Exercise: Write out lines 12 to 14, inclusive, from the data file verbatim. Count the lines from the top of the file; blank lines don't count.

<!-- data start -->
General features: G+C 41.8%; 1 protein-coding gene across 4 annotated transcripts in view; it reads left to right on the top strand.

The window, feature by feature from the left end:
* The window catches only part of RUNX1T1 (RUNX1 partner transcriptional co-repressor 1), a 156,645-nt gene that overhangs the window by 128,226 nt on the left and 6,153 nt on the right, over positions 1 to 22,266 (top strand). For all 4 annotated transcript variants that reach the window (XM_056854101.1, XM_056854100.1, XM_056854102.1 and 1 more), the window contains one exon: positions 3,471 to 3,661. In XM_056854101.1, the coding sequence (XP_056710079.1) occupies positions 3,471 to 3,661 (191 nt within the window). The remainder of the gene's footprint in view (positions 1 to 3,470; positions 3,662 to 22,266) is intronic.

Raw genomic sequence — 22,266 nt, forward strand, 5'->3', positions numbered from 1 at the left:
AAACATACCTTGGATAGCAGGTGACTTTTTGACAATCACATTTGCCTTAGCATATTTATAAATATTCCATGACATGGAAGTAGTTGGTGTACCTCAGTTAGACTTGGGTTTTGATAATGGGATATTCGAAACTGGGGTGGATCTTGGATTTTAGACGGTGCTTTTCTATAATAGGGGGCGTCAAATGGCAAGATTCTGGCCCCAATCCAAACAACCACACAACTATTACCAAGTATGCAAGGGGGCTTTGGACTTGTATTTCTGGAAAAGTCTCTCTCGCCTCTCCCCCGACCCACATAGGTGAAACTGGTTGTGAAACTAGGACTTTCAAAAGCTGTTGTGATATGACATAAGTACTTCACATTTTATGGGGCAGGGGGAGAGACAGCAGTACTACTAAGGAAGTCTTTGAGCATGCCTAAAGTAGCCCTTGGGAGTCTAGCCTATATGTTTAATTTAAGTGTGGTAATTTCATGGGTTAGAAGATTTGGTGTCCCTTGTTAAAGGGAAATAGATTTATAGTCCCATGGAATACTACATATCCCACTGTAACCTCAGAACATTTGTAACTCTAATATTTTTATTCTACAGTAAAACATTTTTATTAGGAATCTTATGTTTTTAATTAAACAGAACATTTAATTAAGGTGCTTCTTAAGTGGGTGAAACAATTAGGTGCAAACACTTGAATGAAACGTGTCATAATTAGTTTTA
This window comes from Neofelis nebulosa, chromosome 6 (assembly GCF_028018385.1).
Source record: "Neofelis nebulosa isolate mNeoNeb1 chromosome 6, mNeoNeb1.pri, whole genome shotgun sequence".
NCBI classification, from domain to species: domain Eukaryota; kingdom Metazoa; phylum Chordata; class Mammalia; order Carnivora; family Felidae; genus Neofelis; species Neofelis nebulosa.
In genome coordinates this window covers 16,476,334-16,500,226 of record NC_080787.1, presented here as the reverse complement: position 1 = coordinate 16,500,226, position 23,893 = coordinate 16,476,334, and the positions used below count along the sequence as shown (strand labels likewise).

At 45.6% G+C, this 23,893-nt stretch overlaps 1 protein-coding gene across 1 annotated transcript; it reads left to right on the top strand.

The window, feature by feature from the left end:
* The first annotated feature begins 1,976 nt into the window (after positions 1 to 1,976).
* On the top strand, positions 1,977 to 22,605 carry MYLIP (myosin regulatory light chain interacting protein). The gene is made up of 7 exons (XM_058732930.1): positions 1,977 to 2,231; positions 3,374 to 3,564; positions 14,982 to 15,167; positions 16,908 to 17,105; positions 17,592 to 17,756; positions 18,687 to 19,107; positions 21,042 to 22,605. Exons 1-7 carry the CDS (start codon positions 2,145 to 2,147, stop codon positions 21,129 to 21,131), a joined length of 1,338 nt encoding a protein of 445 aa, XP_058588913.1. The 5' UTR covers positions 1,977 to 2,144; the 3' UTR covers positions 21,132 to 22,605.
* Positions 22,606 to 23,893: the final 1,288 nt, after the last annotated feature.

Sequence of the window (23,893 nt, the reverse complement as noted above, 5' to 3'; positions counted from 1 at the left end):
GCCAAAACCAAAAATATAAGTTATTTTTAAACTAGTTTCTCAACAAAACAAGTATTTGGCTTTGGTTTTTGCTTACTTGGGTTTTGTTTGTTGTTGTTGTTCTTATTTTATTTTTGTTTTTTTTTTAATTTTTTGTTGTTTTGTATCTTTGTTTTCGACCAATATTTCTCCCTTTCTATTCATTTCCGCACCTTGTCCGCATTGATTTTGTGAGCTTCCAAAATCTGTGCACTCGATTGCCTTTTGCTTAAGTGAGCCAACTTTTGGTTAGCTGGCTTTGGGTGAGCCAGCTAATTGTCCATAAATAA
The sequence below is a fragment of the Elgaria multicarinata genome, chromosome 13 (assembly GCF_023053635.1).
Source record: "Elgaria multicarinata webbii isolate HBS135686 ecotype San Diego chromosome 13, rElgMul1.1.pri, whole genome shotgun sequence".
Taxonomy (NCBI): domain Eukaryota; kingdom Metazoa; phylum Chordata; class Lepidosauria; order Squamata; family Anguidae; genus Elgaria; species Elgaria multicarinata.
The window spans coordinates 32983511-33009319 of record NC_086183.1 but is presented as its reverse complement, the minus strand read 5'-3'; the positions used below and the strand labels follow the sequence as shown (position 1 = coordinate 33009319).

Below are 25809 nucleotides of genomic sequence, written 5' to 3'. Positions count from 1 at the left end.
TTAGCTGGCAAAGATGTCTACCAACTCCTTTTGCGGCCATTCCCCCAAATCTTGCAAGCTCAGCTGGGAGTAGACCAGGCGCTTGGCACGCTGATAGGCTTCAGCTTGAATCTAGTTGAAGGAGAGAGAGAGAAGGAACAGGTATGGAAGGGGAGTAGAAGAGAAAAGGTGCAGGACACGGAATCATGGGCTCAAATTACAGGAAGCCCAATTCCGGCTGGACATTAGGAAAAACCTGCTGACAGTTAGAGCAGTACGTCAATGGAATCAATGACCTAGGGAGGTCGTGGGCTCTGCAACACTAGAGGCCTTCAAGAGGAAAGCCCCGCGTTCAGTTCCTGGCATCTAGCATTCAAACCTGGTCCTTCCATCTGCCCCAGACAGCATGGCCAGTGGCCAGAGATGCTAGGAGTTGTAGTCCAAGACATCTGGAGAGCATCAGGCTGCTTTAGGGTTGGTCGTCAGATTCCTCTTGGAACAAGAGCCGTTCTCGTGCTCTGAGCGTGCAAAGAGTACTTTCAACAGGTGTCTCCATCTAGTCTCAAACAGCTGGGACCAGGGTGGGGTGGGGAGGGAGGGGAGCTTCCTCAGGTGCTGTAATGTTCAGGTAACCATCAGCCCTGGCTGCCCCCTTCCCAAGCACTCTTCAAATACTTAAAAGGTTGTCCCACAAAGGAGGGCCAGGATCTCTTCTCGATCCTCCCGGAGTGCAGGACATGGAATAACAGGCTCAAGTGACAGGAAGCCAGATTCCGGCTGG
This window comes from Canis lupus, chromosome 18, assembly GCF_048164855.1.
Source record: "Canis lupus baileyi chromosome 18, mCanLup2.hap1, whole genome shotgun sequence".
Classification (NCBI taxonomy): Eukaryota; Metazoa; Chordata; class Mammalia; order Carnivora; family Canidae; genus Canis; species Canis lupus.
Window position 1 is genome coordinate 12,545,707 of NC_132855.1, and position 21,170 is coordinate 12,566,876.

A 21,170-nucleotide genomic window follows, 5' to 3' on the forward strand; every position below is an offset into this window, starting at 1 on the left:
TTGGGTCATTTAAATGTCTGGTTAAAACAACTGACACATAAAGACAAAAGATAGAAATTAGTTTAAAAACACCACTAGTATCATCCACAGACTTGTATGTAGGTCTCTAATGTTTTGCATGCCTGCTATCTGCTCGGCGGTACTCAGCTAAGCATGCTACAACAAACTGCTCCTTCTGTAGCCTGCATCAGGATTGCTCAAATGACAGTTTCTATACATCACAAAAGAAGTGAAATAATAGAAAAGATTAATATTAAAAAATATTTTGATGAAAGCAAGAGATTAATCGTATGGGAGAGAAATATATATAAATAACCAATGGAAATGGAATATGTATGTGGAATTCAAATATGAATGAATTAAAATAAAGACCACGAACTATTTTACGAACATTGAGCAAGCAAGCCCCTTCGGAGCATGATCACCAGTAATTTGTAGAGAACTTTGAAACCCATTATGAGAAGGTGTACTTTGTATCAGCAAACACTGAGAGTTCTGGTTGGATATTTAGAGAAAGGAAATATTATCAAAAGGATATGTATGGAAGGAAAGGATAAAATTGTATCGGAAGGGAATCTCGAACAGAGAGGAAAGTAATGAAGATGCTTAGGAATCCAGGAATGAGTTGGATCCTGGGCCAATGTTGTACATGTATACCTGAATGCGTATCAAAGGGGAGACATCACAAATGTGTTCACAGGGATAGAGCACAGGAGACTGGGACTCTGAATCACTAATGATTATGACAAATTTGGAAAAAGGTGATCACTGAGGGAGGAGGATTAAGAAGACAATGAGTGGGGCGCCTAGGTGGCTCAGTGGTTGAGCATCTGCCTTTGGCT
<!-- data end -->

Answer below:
* The first annotated feature begins 1,976 nt into the window (after positions 1 to 1,976).
* On the top strand, positions 1,977 to 22,605 carry MYLIP (myosin regulatory light chain interacting protein). The gene is made up of 7 exons (XM_058732930.1): positions 1,977 to 2,231; positions 3,374 to 3,564; positions 14,982 to 15,167; positions 16,908 to 17,105; positions 17,592 to 17,756; positions 18,687 to 19,107; positions 21,042 to 22,605. Exons 1-7 carry the CDS (start codon positions 2,145 to 2,147, stop codon positions 21,129 to 21,131), a joined length of 1,338 nt encoding a protein of 445 aa, XP_058588913.1. The 5' UTR covers positions 1,977 to 2,144; the 3' UTR covers positions 21,132 to 22,605.
* Positions 22,606 to 23,893: the final 1,288 nt, after the last annotated feature.